The issues with cloud computing at this point include security, performance, costs, service and vendor viability. Security will be a leading concern for the foreseeable future, but for users who have adopted the Amazon Elastic Compute Cloud (EC2), the cloud has just gotten a little safer.
Most experts agree that the cloud is poised for considerable growth, but customers worry about how their data is stored. Who might have access to it, and can it be read while it is in transit? As is the case in most data transfer scenarios, encryption is one of the best answers. IT Business Edge blogger Carl Weinschenk writes that, "Data should be encrypted while it is in transit to and from the cloud." Sadly, encryption isn't in place as often as it should be.
Amazon has developed two significant features to ease security concerns, targeting the enterprise market, according to this Forbes article. The first helps to address protecting data to and from the cloud. The Virtual Private Cloud (VPC) allows organizations to establish a private cloud using an industry-accepted standard. Organizations set up a virtual environment using Amazon's infrastructure and then simply connect to it using a VPN.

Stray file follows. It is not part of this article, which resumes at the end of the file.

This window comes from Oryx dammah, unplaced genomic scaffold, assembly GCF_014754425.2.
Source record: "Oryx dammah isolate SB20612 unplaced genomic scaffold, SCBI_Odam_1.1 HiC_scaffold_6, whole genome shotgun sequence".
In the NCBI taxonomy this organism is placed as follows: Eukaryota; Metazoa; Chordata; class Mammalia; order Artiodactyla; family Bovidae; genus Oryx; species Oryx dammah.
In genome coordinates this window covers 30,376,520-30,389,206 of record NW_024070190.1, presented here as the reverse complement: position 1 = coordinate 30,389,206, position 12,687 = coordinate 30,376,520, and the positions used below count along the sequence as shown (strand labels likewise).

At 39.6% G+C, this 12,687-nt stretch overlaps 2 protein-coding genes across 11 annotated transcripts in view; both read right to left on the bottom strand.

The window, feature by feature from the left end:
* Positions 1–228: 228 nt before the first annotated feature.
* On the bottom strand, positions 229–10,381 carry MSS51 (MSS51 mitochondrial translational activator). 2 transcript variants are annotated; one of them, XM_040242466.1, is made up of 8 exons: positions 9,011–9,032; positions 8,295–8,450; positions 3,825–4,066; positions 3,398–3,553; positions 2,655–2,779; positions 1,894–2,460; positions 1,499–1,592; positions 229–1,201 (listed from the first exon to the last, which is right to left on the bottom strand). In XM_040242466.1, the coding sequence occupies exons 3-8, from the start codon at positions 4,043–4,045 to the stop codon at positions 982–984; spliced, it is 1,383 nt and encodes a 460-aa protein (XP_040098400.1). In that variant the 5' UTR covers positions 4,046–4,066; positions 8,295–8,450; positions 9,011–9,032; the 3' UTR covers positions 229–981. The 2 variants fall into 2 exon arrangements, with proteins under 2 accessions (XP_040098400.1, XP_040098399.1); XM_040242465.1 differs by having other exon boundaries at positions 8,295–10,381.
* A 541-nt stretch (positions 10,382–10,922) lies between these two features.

The second feature allows organizations to use multi-factor authentication. EC2 cloud customers are being offered a USB device that generates a single-use code to connect to the cloud securely. The device combines something you know, like a password, with something you have, the USB device.
The cloud has its risks and there is a lot of debate as to whether the cloud is safe. However, Amazon is setting the bar high by adding features to make the cloud safer. The hope is that other vendors will follow. Do you think the cloud -- or a specific version of the cloud -- is safe enough to trust your data to it?